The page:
A crossing guard soon could be helping pedestrian and vehicle traffic at the intersection of Avon Street Extended and the Southern Parkway thanks to work conducted by a seventh-grade student at the Peabody School.
“I initially wanted to have a traffic light because I live right across the street from here yet it is impossible to cross the road to get here,” said Joshua Ledlow, whose home is a third of a mile from the school.
“I have to be driven to school every day,” he said.
Ledlow’s work to find a solution is part of a school service project known as the Panther Corps.
“All of our seventh- and eighth-graders have committed to doing a project of their choice,” said Lauren Funk, director of curriculum at Peabody, a private school founded in 1994. “They identified a problem in either the school community or the local community, learned about it, researched it and came up with a plan to combat it.”
Other projects included studies on senior housing issues, homelessness in the community and no-kill animal shelters.
“The transportation issue impacts all of our Peabody families and we want everyone to be safe but also to be on time,” Funk said. “We have a traffic issue that is far-reaching for our corporate neighbors and our residential neighbors.”
Ledlow said he also chose this issue because parents have a hard time turning left from the Southern Parkway to head back toward Charlottesville on Avon Street. Instead, they double back through the Mill Creek neighborhood to a traffic signal at Mill Creek Drive.
When considering requests for new traffic lights, the Virginia Department of Transportation conducts studies to determine whether their installation is warranted.
“The resulting engineering study did not recommend the installation of a signal since it determined that a signal will neither increase the efficiency or safety at the intersection,” said Joel DeNunzio, administrator of VDOT’s Charlottesville office.
After being told no, Ledlow pushed for more answers and was given data.
“There’s enough traffic going both ways down Avon Street but there’s not enough traffic coming off and turning left from [Southern Parkway], so it doesn’t qualify because there’s not quite a need there,” Ledlow said.
Still seeing a problem that needed to be solved, Ledlow explored other options. He went to an autonomous vehicle symposium at the University of Virginia and talked with officials in the city.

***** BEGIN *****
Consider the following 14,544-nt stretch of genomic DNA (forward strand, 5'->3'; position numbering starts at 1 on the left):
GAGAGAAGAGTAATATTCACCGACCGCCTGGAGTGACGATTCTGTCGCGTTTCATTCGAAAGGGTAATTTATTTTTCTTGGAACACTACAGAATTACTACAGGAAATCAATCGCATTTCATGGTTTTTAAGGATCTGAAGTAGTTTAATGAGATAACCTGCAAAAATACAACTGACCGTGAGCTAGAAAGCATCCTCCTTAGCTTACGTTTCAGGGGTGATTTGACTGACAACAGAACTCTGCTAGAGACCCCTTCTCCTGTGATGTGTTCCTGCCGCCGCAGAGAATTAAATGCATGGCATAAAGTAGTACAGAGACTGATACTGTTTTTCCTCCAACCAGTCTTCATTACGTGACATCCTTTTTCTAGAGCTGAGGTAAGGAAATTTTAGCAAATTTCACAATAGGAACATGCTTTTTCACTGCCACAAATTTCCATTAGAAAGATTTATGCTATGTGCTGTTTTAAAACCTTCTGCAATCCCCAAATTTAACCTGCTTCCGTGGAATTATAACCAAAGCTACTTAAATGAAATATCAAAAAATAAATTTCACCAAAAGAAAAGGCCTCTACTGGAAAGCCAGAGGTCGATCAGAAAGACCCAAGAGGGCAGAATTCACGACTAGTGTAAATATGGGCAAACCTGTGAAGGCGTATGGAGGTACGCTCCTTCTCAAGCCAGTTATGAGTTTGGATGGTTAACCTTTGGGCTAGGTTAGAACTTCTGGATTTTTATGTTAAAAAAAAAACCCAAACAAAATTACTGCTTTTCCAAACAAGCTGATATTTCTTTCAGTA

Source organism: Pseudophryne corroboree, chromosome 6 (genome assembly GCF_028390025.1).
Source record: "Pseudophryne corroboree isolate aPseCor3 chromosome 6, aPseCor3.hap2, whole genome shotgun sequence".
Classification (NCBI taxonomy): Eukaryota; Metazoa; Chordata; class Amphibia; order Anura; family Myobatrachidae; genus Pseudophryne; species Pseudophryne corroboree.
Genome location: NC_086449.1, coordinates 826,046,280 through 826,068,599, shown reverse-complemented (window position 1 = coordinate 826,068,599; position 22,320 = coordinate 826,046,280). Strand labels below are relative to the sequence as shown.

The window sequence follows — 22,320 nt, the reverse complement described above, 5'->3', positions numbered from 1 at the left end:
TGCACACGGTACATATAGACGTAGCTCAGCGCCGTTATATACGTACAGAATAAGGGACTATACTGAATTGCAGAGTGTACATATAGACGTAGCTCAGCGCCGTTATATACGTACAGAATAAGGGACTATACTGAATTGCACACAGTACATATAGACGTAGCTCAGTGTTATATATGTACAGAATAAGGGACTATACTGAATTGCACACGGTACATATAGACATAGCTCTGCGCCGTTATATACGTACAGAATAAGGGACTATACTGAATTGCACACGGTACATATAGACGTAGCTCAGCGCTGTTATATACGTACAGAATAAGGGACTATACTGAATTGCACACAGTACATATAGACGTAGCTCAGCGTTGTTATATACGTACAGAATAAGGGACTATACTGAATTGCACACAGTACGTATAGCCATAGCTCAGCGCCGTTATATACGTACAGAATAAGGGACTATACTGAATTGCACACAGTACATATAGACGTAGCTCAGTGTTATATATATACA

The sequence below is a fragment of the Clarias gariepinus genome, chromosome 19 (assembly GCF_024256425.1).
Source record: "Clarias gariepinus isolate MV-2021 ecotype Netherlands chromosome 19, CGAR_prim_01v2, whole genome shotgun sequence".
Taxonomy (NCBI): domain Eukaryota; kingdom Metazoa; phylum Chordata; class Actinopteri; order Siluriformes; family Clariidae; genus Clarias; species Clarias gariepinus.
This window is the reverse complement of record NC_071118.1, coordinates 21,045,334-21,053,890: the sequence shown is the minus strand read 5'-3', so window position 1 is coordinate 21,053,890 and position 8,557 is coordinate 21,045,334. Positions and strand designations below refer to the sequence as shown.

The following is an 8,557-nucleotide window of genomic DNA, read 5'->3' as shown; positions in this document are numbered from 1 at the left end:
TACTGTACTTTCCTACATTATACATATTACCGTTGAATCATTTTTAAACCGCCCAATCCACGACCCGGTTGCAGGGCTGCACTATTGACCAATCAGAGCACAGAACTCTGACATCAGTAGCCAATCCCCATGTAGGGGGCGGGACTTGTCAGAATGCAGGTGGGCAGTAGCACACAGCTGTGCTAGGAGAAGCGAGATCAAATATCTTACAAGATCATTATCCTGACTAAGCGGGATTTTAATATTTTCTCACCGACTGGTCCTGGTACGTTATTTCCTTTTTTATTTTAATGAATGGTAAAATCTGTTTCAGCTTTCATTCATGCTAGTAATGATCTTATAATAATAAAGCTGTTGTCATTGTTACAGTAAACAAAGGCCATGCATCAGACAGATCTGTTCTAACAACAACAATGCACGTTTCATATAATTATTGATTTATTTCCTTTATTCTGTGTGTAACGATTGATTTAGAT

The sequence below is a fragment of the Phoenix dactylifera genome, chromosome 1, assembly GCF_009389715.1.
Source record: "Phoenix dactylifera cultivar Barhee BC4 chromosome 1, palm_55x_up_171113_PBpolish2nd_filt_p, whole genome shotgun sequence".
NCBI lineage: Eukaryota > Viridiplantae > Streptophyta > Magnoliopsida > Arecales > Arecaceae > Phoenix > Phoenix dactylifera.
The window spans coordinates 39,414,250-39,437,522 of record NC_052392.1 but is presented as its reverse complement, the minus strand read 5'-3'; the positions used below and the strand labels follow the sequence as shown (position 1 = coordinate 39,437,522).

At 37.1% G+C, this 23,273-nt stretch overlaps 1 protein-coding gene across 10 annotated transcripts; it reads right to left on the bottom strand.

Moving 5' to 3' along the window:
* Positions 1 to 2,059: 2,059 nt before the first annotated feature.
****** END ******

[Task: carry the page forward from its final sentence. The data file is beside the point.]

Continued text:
“They told me that because we’re not quite in the borders of the city of Charlottesville, I would have to go to the county,” Ledlow said.
Ledlow contacted Albemarle transportation planner Kevin McDermott to see what other solutions might work. One option was to see if the county Sheriff’s Office could provide a crossing guard during peak hours. He learned the price tag for that service is $14,000 a year.
“Thankfully, using some of the graphs they gave me, I was able to find out the best times to have the traffic guard,” Ledlow said. “It would be there for about a half an hour in the morning and in the afternoon” on weekdays, he said.
Funk said she is encouraged by Ledlow’s work.
“He has waded through lots of bureaucracy and red tape,” Funk said. “We’ve gotten some traction and I feel that it is in no small part because of Joshua’s work. Our board is supportive and we’re hoping to move forward.”
Ledlow said his neighborhood and community would be improved if there more places to walk safely.
“I don’t really walk to other places but I think this area would be way better if it had such walking areas because there are multiple communities around here,” Ledlow said. “If people could walk places, like the nearby Wegmans, it would greatly reduce carbon dioxide emissions and improve real estate values.”
The Peabody School and Ledlow’s home are both located within one of Albemarle County’s designated growth areas.
Farther to the south on Avon Street, the county is seeking funding to build a crosswalk at Cale Elementary School. Also planned is a study of the Avon Street corridor to inform locations for future sidewalks and crosswalks.
Funk said traffic appears to have increased since the 5th St. Station shopping center opened, which included a new road connecting Fifth Street and Avon Street Extended.
“As long as we’re going to have all these new neighborhoods out at the end of Avon Street Extended, we need to start making some concessions to the fact that this is becoming more and more residential,” Funk said.